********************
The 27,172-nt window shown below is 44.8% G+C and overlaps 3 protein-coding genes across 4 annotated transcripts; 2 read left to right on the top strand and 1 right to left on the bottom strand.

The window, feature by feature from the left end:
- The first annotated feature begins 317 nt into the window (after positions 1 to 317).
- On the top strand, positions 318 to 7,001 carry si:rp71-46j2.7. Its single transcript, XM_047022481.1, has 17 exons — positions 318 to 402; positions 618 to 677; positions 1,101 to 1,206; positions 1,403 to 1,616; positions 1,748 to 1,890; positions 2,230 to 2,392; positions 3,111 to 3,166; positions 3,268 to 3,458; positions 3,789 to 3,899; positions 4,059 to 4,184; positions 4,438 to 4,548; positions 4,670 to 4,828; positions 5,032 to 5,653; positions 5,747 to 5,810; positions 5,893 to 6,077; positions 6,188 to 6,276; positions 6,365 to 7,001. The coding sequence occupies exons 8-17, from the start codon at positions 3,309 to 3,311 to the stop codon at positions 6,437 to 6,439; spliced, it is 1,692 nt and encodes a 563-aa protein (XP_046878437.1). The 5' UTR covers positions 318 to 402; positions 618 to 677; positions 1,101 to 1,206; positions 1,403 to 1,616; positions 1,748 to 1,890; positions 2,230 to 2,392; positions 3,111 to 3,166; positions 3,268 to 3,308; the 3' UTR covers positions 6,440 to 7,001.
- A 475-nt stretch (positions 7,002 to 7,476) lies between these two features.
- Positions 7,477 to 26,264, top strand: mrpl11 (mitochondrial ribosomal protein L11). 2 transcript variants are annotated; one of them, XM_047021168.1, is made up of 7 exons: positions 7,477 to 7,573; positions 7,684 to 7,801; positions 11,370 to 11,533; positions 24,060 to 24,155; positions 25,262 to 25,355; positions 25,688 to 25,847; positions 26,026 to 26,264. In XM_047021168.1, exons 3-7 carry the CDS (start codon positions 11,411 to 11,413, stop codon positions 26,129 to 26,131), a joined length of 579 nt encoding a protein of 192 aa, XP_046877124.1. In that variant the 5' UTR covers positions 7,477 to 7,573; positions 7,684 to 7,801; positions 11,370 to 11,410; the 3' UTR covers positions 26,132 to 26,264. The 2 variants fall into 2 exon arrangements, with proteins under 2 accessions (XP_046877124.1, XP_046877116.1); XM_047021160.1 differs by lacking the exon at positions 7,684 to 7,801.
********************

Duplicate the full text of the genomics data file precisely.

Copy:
The 27,172-nt window shown below is 44.8% G+C and overlaps 3 protein-coding genes across 4 annotated transcripts; 2 read left to right on the top strand and 1 right to left on the bottom strand.

The window, feature by feature from the left end:
- The first annotated feature begins 317 nt into the window (after positions 1 to 317).
- On the top strand, positions 318 to 7,001 carry si:rp71-46j2.7. Its single transcript, XM_047022481.1, has 17 exons — positions 318 to 402; positions 618 to 677; positions 1,101 to 1,206; positions 1,403 to 1,616; positions 1,748 to 1,890; positions 2,230 to 2,392; positions 3,111 to 3,166; positions 3,268 to 3,458; positions 3,789 to 3,899; positions 4,059 to 4,184; positions 4,438 to 4,548; positions 4,670 to 4,828; positions 5,032 to 5,653; positions 5,747 to 5,810; positions 5,893 to 6,077; positions 6,188 to 6,276; positions 6,365 to 7,001. The coding sequence occupies exons 8-17, from the start codon at positions 3,309 to 3,311 to the stop codon at positions 6,437 to 6,439; spliced, it is 1,692 nt and encodes a 563-aa protein (XP_046878437.1). The 5' UTR covers positions 318 to 402; positions 618 to 677; positions 1,101 to 1,206; positions 1,403 to 1,616; positions 1,748 to 1,890; positions 2,230 to 2,392; positions 3,111 to 3,166; positions 3,268 to 3,308; the 3' UTR covers positions 6,440 to 7,001.
- A 475-nt stretch (positions 7,002 to 7,476) lies between these two features.
- Positions 7,477 to 26,264, top strand: mrpl11 (mitochondrial ribosomal protein L11). 2 transcript variants are annotated; one of them, XM_047021168.1, is made up of 7 exons: positions 7,477 to 7,573; positions 7,684 to 7,801; positions 11,370 to 11,533; positions 24,060 to 24,155; positions 25,262 to 25,355; positions 25,688 to 25,847; positions 26,026 to 26,264. In XM_047021168.1, exons 3-7 carry the CDS (start codon positions 11,411 to 11,413, stop codon positions 26,129 to 26,131), a joined length of 579 nt encoding a protein of 192 aa, XP_046877124.1. In that variant the 5' UTR covers positions 7,477 to 7,573; positions 7,684 to 7,801; positions 11,370 to 11,410; the 3' UTR covers positions 26,132 to 26,264. The 2 variants fall into 2 exon arrangements, with proteins under 2 accessions (XP_046877124.1, XP_046877116.1); XM_047021160.1 differs by lacking the exon at positions 7,684 to 7,801.